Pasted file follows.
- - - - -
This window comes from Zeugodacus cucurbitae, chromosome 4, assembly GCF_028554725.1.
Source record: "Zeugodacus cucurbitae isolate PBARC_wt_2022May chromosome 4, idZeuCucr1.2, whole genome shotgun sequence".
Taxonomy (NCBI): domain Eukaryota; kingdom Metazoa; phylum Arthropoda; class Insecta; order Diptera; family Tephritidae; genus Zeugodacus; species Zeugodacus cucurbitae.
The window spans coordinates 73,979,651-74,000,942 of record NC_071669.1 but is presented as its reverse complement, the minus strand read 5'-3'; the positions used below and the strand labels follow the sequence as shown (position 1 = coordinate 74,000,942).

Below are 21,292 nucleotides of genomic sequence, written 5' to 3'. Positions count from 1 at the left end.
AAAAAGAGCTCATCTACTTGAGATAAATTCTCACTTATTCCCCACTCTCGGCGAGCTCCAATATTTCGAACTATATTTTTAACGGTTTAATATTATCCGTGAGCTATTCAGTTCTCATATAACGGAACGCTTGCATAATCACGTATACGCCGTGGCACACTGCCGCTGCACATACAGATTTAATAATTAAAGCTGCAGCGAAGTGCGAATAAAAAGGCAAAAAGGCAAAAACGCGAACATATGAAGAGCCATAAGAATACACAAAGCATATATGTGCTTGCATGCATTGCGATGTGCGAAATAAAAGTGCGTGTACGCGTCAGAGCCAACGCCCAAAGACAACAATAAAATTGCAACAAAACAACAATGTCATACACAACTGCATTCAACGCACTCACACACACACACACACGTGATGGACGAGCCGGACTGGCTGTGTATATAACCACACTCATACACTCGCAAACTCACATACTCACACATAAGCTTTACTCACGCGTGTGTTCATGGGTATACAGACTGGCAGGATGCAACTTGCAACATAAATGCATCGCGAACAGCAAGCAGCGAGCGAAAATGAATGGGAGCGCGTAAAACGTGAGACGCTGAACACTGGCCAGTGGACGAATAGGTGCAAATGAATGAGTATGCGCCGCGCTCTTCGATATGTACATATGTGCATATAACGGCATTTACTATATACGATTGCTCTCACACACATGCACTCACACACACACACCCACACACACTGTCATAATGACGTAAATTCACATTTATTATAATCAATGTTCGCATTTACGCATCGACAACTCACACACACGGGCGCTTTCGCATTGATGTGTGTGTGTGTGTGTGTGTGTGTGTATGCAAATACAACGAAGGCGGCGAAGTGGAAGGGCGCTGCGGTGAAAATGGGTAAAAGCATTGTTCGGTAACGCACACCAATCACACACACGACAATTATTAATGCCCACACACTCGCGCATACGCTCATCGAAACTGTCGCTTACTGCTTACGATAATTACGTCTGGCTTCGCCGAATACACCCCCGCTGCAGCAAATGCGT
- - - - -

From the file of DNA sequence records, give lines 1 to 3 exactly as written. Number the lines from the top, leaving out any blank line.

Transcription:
This window comes from Zeugodacus cucurbitae, chromosome 4, assembly GCF_028554725.1.
Source record: "Zeugodacus cucurbitae isolate PBARC_wt_2022May chromosome 4, idZeuCucr1.2, whole genome shotgun sequence".
Taxonomy (NCBI): domain Eukaryota; kingdom Metazoa; phylum Arthropoda; class Insecta; order Diptera; family Tephritidae; genus Zeugodacus; species Zeugodacus cucurbitae.